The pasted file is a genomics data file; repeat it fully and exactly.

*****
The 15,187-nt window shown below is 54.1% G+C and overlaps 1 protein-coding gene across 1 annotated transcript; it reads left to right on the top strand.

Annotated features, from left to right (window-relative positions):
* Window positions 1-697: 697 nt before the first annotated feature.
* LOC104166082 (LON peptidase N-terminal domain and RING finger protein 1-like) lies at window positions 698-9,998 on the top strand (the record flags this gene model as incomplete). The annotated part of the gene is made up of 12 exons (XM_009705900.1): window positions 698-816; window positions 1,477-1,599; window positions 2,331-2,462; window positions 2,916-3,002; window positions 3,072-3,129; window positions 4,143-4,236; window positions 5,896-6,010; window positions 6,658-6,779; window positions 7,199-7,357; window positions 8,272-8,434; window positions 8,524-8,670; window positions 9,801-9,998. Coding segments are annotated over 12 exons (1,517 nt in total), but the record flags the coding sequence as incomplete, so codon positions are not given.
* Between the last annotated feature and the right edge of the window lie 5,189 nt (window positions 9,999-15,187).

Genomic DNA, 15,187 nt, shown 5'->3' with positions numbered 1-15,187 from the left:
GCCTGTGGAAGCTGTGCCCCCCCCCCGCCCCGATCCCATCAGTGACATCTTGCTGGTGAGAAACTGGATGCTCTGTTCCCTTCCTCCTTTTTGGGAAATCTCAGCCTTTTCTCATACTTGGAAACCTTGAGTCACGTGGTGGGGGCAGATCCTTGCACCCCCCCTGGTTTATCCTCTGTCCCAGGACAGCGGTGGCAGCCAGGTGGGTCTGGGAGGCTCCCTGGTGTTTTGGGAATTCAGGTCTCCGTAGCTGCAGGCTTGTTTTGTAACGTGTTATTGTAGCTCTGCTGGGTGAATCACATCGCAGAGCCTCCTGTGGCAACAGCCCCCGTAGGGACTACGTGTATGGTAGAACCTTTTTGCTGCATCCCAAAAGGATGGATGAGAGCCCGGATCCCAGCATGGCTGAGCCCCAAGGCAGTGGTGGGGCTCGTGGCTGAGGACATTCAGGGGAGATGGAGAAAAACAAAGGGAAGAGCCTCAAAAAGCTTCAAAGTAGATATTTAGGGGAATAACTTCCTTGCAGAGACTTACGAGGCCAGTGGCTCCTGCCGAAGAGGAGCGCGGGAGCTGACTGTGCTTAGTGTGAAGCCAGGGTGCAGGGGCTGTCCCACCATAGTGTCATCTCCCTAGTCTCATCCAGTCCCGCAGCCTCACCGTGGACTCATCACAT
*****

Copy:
The 15,187-nt window shown below is 54.1% G+C and overlaps 1 protein-coding gene across 1 annotated transcript; it reads left to right on the top strand.

Annotated features, from left to right (window-relative positions):
* Window positions 1-697: 697 nt before the first annotated feature.
* LOC104166082 (LON peptidase N-terminal domain and RING finger protein 1-like) lies at window positions 698-9,998 on the top strand (the record flags this gene model as incomplete). The annotated part of the gene is made up of 12 exons (XM_009705900.1): window positions 698-816; window positions 1,477-1,599; window positions 2,331-2,462; window positions 2,916-3,002; window positions 3,072-3,129; window positions 4,143-4,236; window positions 5,896-6,010; window positions 6,658-6,779; window positions 7,199-7,357; window positions 8,272-8,434; window positions 8,524-8,670; window positions 9,801-9,998. Coding segments are annotated over 12 exons (1,517 nt in total), but the record flags the coding sequence as incomplete, so codon positions are not given.
* Between the last annotated feature and the right edge of the window lie 5,189 nt (window positions 9,999-15,187).

Genomic DNA, 15,187 nt, shown 5'->3' with positions numbered 1-15,187 from the left:
GCCTGTGGAAGCTGTGCCCCCCCCCCGCCCCGATCCCATCAGTGACATCTTGCTGGTGAGAAACTGGATGCTCTGTTCCCTTCCTCCTTTTTGGGAAATCTCAGCCTTTTCTCATACTTGGAAACCTTGAGTCACGTGGTGGGGGCAGATCCTTGCACCCCCCCTGGTTTATCCTCTGTCCCAGGACAGCGGTGGCAGCCAGGTGGGTCTGGGAGGCTCCCTGGTGTTTTGGGAATTCAGGTCTCCGTAGCTGCAGGCTTGTTTTGTAACGTGTTATTGTAGCTCTGCTGGGTGAATCACATCGCAGAGCCTCCTGTGGCAACAGCCCCCGTAGGGACTACGTGTATGGTAGAACCTTTTTGCTGCATCCCAAAAGGATGGATGAGAGCCCGGATCCCAGCATGGCTGAGCCCCAAGGCAGTGGTGGGGCTCGTGGCTGAGGACATTCAGGGGAGATGGAGAAAAACAAAGGGAAGAGCCTCAAAAAGCTTCAAAGTAGATATTTAGGGGAATAACTTCCTTGCAGAGACTTACGAGGCCAGTGGCTCCTGCCGAAGAGGAGCGCGGGAGCTGACTGTGCTTAGTGTGAAGCCAGGGTGCAGGGGCTGTCCCACCATAGTGTCATCTCCCTAGTCTCATCCAGTCCCGCAGCCTCACCGTGGACTCATCACAT